By Lynne Rae Perkins
My grandmother once knitted a dress out of lavender string.
“String!” my mother said. “And she was a large woman for a while. She lost weight later.
“She had one of those circular needles and she just kept knitting around and around. She knitted it for herself. She wore it a lot.
“It wasn’t just regular string, it was special string, and it came on a big spool.”
(gestures with hands, indicating size)
“Oh, I’ve seen those at estate sales,” said Carrie. Or maybe Donna.
“She had two of them,” said my mom. “One of them was lavender and one was white. And I’ll never forget, one time my dad and my Uncle Bob—we had a lot of aunts and uncles we weren’t really related to because we weren’t allowed to call adults by their first names, but we knew them too well to call them ‘Mr. and Mrs.’ My dad and Uncle Bob were flying a kite, and it went really high and they were going to run out of string, so they grabbed my mother’s spool of white string. She was so mad when she found out. That kite must have been over Shaler Township. And then they wanted to reel it in, so my dad went into his workshop and he had a motor, and they used the motor to reel in the string and wind it around. For years, whenever we needed a piece of string, we went and got it from there.”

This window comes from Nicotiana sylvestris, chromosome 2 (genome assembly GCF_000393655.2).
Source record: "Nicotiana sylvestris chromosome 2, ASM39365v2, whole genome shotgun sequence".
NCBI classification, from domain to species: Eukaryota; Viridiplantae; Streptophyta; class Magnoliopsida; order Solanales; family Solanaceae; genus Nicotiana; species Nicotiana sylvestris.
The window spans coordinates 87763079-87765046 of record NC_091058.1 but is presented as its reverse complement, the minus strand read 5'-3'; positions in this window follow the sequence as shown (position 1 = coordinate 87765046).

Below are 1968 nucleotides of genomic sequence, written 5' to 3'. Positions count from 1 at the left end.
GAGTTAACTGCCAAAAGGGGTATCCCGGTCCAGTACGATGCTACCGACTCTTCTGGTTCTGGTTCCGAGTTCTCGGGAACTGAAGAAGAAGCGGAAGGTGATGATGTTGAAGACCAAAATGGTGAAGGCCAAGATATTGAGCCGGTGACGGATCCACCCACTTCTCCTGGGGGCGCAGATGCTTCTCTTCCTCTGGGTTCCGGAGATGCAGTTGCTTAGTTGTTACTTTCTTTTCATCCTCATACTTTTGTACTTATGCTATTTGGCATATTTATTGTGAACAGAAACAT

So, this isn’t what happened, but this is the picture that formed in my mind:
If you happen to be sharing a meal with people on Thanksgiving Day, there will be conversation. There will be a lot of conversation about football and politics and who is in the hospital and recipes. Somewhere in that day of conversation, there will be a good story, like the story about my grandmother and her string. Maybe a lot of good stories. The next morning while you’re having your coffee, see which ones you remember.
Oh! one more thing: while we are talking about relatives and kites, this is an excellent time to read, or re-read, Truman Capote’s wonderful story The Thanksgiving Visitor.
Lynne Rae Perkins is the creator of several acclaimed works for children, including the incomparable picture book Snow Music and the novel Criss Cross, winner of the 2006 Newbery Medal. Her most recent work is the novel Nuts to You, which The Horn Book called “Another completely original and exceptional package from Perkins” in a starred review. She lives in northern Michigan.